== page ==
I recently purchased a new Fish n Dive kayak for the lake and river fishing here in Oregon. Yes I realize its not the hottest performer but my interests were the storage and stability factor and that it can easily support the weight of a trolling motor and battery as well as all the normal stuff that I like to drag along on a fishing trip. This includes some future overnight camping trips.
I have investigated all the forums and found that a milkcrate mounting system seemed to be widely used and quite practical. The crate can not only can hold a motor but store the battery, mount some rod holders and be a catch all for tackle or usual kayak stuff.
I purchased the 13 x 19 x 11 inches high version in a grey color. While it’s a bit pricey compared to ripping one off behind the local market, it is very high quality and strong. I think about $17 + shipping.
I knew the crate would need need to be stiffened up a bit as my fiends had already completed a similar version. In order to bolt hardware thru the crate sides, a trip to the local home improvement center was in order. I picked up a selection if 1/8 inch thick aluminum flat stock and angle. I have described the steps with pics below to show the sequence of events.
Tools needed: Drill, various bits, 10-24 tap with handle, pop rivits & tool.
Materials needed: Various strips of 1/8 thick aluminum, one aluminum rectangle tube, 4 turnbuckles, 8 eyestraps, assorted nuts & bolts, 2 inch pvc pipe section, and some other assorted stuff as shown.
Inside showing locknuts and inner aluminum plate. The inside and outside really stiffens the side to ensure there is no flexing when the turnbuckles are snugged up.
The FnD has a recess in the well for a bucket so I wantwed to make the crate level with the waterline. Yep…Gary had the best answer of adding a length of 2 inch diameter PVC pipe. It is held in place with giant tir-wraps and allow the crate to sit perfectly level.
Next came installing the actual motor mount beam. I stopped by the local metal scrap place and picked up a piece of 1 ½ x 3 inch aluminum rectangle tube with 1/8 wall thickness. $1.75 a pound it cost me about 7 dollars. You will notice that I had caps welded on the ends which is not necessary but I got it done for free at work. (Nothing like a good work G-Job to add a finishing touch) This tube was cut to 29 ½ inches long.
To secure the rectangle I sorta went wild but wanted to ensure it was secure and solid. I think I overdid it a bit but I am happy that it is very solid and with little weight. The front aluminum piece shown here is 11 ½ x 2 x 1/8 thick. The top 6 machine screws are tapped (10-24) into the rectangle. The lower 6 screws were thru bolted thru the crate and into another angle on the inside of the crate and locknuts installed. See next photo.
Heres the inside showing the other angle. This one is 11 ½ x 2 with a ¾ inch angle that is flush with the bottom of the rectangle. 4 machine screws are tapped into the bottom of the tube which really ties it all together. And if that’s not enough metal, one more ¾ x ¾ angle is bolted to the top of the crate on each side and also into the tube. This is probably not needed but what the heck, I was on a roll drilling and screwing….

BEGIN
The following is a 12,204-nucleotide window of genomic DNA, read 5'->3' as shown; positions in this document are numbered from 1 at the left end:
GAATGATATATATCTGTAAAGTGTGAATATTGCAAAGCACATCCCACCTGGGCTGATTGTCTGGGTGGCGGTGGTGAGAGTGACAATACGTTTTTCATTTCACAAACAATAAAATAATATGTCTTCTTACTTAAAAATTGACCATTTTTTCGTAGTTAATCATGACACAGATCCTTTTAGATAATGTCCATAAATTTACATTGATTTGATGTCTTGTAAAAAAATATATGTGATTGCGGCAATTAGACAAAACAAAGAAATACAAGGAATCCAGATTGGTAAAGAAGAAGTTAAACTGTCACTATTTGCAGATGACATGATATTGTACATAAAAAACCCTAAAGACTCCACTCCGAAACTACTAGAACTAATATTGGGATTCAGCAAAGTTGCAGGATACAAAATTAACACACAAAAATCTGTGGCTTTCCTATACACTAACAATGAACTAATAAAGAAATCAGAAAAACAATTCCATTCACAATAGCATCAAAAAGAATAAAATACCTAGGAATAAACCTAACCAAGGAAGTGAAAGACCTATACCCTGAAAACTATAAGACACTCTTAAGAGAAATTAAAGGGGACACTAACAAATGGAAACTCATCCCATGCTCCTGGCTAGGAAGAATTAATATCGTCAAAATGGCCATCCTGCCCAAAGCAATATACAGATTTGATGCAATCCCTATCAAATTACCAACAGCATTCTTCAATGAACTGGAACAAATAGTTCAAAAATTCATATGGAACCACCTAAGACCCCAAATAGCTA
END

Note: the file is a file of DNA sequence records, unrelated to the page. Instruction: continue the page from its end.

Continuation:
Instead of using the existing eyestraps at deck level, I installed new straps in the well directly below the eyestraps mounted on the crate. This keeps all the hardware neatly tucked in close to the crate. These were installed with pop rivits. If you look real… I mean really close, you will see “quicklinks” in the eyestraps that accept the lower turnbuckle eyes.
So here it is installed.. And when turnbuckles are snugged up this thing is like a rock with absolutely no flexing. I have plastic Cabelas rod holders on the outside and a plastic eye strap on each side to secure the rod leashes when rods are in these holders.
This view shows that the starboard (that’s right for the non boaters) and the foreward turnbuckle that goes straight up to the tube rather than the crate. This really locks everything down. I also added a strap to secure the motor wire. Ok, so now I take absolutely no credit for the battery hold down method. I actually copied the designers (Gary & Beckie) method. A 3/8 threaded rod (called allthread) which goes thru holes in the crate and aluminum side pieces. A wingnut secures it in place and allows quick removal. A length of pvc pipe over the allthread holds the battery secure. Now this battery is a lead acid, Group 24, trolling motor batery. These are very reasonable in price but try not to tip over your yak!
Here we go… Motor on, battery in, crate secured. The test drive of 3 hours on Triangle lake, here in Oregon proved that this was a good design and filled all my needs. It’s not the cheapest or the easiest but if you have some basic mechanical skills and like to waste time that could be used for catching fish, it may be worth using some of the ideas. It also may work for other yaks but with the tubbie FnD it really works great.
Oh… one more important note ! I am a fresh water yaker. After building and living aboard a trimaran for years, I realize that aluminum and saltwater do not play well together. Additional thought and surface protection will be required for you ocean yakers.